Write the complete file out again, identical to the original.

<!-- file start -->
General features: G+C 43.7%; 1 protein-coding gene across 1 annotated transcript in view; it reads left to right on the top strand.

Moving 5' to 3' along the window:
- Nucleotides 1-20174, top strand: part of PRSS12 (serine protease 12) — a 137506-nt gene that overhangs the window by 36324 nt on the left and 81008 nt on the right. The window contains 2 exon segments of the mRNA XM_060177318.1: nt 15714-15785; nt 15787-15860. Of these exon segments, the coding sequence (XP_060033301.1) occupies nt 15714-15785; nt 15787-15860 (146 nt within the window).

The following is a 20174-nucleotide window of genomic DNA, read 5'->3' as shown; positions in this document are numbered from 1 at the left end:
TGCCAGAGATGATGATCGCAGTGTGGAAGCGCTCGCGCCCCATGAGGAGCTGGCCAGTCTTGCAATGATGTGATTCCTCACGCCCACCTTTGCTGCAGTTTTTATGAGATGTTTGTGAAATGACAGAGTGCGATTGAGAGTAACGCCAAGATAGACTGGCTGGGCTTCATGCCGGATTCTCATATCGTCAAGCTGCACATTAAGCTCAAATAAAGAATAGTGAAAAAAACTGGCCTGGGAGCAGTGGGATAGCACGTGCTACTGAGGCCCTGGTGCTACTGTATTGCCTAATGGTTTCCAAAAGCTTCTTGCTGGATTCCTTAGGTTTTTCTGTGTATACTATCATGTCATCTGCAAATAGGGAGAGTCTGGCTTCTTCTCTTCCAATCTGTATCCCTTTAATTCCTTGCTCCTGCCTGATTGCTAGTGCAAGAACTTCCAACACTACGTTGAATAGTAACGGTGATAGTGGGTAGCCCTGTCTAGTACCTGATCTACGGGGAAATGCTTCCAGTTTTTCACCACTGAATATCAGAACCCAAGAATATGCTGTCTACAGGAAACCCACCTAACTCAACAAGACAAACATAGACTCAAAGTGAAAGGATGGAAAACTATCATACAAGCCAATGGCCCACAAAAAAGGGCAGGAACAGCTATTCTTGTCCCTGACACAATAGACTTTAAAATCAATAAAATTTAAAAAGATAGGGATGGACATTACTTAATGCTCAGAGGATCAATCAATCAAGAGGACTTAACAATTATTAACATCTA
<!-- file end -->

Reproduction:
General features: G+C 43.7%; 1 protein-coding gene across 1 annotated transcript in view; it reads left to right on the top strand.

Moving 5' to 3' along the window:
- Nucleotides 1-20174, top strand: part of PRSS12 (serine protease 12) — a 137506-nt gene that overhangs the window by 36324 nt on the left and 81008 nt on the right. The window contains 2 exon segments of the mRNA XM_060177318.1: nt 15714-15785; nt 15787-15860. Of these exon segments, the coding sequence (XP_060033301.1) occupies nt 15714-15785; nt 15787-15860 (146 nt within the window).

The following is a 20174-nucleotide window of genomic DNA, read 5'->3' as shown; positions in this document are numbered from 1 at the left end:
TGCCAGAGATGATGATCGCAGTGTGGAAGCGCTCGCGCCCCATGAGGAGCTGGCCAGTCTTGCAATGATGTGATTCCTCACGCCCACCTTTGCTGCAGTTTTTATGAGATGTTTGTGAAATGACAGAGTGCGATTGAGAGTAACGCCAAGATAGACTGGCTGGGCTTCATGCCGGATTCTCATATCGTCAAGCTGCACATTAAGCTCAAATAAAGAATAGTGAAAAAAACTGGCCTGGGAGCAGTGGGATAGCACGTGCTACTGAGGCCCTGGTGCTACTGTATTGCCTAATGGTTTCCAAAAGCTTCTTGCTGGATTCCTTAGGTTTTTCTGTGTATACTATCATGTCATCTGCAAATAGGGAGAGTCTGGCTTCTTCTCTTCCAATCTGTATCCCTTTAATTCCTTGCTCCTGCCTGATTGCTAGTGCAAGAACTTCCAACACTACGTTGAATAGTAACGGTGATAGTGGGTAGCCCTGTCTAGTACCTGATCTACGGGGAAATGCTTCCAGTTTTTCACCACTGAATATCAGAACCCAAGAATATGCTGTCTACAGGAAACCCACCTAACTCAACAAGACAAACATAGACTCAAAGTGAAAGGATGGAAAACTATCATACAAGCCAATGGCCCACAAAAAAGGGCAGGAACAGCTATTCTTGTCCCTGACACAATAGACTTTAAAATCAATAAAATTTAAAAAGATAGGGATGGACATTACTTAATGCTCAGAGGATCAATCAATCAAGAGGACTTAACAATTATTAACATCTA